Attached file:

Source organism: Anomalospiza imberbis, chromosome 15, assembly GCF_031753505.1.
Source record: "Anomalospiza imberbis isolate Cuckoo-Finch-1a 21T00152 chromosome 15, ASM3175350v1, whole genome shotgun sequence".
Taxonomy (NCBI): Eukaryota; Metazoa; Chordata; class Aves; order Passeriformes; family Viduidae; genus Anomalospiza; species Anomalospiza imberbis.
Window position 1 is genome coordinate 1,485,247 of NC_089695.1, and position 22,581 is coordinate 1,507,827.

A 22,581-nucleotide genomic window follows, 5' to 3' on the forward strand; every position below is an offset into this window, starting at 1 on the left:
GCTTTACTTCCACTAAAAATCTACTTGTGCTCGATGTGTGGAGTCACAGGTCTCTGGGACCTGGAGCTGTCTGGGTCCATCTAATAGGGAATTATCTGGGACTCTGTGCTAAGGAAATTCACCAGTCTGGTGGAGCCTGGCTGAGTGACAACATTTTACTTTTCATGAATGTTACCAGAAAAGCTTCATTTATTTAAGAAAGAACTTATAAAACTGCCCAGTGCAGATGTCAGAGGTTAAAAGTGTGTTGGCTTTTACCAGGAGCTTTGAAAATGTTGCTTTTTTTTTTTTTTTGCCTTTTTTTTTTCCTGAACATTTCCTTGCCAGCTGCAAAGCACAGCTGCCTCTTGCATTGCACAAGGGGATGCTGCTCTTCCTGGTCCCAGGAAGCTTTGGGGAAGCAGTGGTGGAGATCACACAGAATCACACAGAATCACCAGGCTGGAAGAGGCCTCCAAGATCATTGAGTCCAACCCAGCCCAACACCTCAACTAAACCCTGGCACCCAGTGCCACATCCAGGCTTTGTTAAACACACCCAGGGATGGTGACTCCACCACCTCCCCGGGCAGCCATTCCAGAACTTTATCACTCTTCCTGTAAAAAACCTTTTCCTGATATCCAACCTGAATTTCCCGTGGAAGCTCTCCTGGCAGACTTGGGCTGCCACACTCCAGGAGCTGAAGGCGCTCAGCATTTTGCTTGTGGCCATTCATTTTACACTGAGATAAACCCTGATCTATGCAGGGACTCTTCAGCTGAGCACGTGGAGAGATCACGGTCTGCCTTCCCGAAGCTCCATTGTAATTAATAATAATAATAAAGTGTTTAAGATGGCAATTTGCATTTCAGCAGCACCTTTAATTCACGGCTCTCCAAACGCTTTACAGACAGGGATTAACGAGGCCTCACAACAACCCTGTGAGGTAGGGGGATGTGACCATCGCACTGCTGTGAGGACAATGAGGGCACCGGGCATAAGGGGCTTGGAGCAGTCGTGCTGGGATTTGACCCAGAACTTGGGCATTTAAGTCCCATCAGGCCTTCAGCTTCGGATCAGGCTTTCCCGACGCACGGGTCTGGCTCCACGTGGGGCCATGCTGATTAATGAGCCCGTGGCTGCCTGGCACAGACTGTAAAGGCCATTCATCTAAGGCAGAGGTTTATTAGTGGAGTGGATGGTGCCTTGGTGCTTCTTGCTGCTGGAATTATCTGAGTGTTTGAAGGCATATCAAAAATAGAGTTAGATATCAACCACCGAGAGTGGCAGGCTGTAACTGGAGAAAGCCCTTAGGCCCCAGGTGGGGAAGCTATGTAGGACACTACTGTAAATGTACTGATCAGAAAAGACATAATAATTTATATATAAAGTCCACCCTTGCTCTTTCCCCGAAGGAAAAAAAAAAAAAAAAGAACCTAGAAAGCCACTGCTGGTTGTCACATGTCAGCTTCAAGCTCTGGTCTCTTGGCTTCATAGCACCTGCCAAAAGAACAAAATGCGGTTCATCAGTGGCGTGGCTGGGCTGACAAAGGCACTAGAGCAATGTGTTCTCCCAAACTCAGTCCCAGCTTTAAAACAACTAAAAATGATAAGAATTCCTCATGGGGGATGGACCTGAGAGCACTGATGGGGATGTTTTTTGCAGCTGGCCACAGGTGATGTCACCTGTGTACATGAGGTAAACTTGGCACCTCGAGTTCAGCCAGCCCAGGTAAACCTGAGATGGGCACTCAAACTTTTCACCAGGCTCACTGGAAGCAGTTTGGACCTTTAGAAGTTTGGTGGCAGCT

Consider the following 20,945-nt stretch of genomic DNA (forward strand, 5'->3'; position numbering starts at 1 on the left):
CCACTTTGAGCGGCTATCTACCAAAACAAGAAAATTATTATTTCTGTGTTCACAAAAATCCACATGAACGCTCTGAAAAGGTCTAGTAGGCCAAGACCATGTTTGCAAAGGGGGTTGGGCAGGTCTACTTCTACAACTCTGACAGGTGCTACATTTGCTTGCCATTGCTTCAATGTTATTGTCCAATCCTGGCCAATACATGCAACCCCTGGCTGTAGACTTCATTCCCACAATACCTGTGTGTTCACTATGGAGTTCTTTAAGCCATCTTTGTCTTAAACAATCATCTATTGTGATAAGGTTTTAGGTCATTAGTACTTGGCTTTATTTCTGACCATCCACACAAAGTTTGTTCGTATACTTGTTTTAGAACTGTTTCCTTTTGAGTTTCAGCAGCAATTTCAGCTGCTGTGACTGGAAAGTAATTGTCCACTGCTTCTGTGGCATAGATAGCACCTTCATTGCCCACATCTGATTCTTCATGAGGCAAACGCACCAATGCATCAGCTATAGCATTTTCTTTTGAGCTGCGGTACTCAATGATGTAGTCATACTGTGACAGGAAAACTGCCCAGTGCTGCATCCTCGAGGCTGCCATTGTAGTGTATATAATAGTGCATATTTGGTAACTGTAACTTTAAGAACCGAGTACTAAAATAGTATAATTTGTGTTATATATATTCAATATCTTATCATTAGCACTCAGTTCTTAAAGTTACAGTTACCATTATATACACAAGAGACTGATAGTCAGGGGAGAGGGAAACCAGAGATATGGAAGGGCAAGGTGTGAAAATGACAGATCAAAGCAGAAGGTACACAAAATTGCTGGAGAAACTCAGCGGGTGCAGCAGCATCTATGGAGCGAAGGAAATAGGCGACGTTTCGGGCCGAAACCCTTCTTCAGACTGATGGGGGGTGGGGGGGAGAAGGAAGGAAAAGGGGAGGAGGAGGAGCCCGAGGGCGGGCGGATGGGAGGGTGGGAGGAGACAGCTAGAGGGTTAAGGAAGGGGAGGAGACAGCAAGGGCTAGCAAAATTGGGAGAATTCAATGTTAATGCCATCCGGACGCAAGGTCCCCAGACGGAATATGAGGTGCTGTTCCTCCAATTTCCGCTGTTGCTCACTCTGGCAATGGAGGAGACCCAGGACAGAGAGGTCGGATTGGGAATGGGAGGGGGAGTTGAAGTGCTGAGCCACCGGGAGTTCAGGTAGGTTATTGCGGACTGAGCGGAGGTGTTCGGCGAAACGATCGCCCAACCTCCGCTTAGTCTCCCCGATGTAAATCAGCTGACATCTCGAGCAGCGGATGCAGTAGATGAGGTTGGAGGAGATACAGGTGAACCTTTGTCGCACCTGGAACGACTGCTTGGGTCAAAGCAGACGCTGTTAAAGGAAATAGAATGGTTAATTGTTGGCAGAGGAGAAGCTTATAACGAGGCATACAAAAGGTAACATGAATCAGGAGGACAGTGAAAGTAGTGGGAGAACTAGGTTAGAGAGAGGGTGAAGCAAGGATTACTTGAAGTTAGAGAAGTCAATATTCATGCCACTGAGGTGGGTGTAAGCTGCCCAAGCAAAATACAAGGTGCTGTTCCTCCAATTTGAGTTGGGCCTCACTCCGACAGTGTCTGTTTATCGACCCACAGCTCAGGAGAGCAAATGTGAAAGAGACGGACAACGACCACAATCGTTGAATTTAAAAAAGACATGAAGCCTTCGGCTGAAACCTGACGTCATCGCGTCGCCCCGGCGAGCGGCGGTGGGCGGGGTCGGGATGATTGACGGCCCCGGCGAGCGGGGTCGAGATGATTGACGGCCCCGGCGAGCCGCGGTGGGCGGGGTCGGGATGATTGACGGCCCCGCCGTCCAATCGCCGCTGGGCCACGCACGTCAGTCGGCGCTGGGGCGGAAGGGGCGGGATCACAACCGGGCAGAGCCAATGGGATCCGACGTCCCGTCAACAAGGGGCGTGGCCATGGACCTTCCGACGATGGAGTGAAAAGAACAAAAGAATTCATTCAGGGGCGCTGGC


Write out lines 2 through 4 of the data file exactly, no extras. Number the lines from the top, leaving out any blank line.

Source record: "Anomalospiza imberbis isolate Cuckoo-Finch-1a 21T00152 chromosome 15, ASM3175350v1, whole genome shotgun sequence".
Taxonomy (NCBI): Eukaryota; Metazoa; Chordata; class Aves; order Passeriformes; family Viduidae; genus Anomalospiza; species Anomalospiza imberbis.
Window position 1 is genome coordinate 1,485,247 of NC_089695.1, and position 22,581 is coordinate 1,507,827.